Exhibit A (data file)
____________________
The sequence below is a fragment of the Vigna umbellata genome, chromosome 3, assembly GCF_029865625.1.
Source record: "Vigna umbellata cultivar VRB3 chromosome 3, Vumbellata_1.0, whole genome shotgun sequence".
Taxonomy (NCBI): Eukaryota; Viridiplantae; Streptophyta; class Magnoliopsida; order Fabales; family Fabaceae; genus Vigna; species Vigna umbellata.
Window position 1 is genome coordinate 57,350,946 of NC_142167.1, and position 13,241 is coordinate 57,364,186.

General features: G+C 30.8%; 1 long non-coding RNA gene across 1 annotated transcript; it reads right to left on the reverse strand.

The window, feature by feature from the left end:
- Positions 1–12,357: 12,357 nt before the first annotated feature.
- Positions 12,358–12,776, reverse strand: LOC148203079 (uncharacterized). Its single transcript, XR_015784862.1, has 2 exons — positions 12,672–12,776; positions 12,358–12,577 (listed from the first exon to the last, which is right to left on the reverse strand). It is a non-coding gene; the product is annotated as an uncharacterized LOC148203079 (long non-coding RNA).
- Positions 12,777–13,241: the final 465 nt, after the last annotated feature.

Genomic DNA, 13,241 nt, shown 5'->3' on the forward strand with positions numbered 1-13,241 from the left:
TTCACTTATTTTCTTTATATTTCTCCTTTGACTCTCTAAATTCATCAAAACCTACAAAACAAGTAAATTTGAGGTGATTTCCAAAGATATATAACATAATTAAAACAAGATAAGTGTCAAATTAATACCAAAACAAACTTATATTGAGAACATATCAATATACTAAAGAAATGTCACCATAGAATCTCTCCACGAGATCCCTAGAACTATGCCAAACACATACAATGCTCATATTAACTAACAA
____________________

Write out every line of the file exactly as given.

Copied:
The sequence below is a fragment of the Vigna umbellata genome, chromosome 3, assembly GCF_029865625.1.
Source record: "Vigna umbellata cultivar VRB3 chromosome 3, Vumbellata_1.0, whole genome shotgun sequence".
Taxonomy (NCBI): Eukaryota; Viridiplantae; Streptophyta; class Magnoliopsida; order Fabales; family Fabaceae; genus Vigna; species Vigna umbellata.
Window position 1 is genome coordinate 57,350,946 of NC_142167.1, and position 13,241 is coordinate 57,364,186.

General features: G+C 30.8%; 1 long non-coding RNA gene across 1 annotated transcript; it reads right to left on the reverse strand.

The window, feature by feature from the left end:
- Positions 1–12,357: 12,357 nt before the first annotated feature.
- Positions 12,358–12,776, reverse strand: LOC148203079 (uncharacterized). Its single transcript, XR_015784862.1, has 2 exons — positions 12,672–12,776; positions 12,358–12,577 (listed from the first exon to the last, which is right to left on the reverse strand). It is a non-coding gene; the product is annotated as an uncharacterized LOC148203079 (long non-coding RNA).
- Positions 12,777–13,241: the final 465 nt, after the last annotated feature.

Genomic DNA, 13,241 nt, shown 5'->3' on the forward strand with positions numbered 1-13,241 from the left:
TTCACTTATTTTCTTTATATTTCTCCTTTGACTCTCTAAATTCATCAAAACCTACAAAACAAGTAAATTTGAGGTGATTTCCAAAGATATATAACATAATTAAAACAAGATAAGTGTCAAATTAATACCAAAACAAACTTATATTGAGAACATATCAATATACTAAAGAAATGTCACCATAGAATCTCTCCACGAGATCCCTAGAACTATGCCAAACACATACAATGCTCATATTAACTAACAA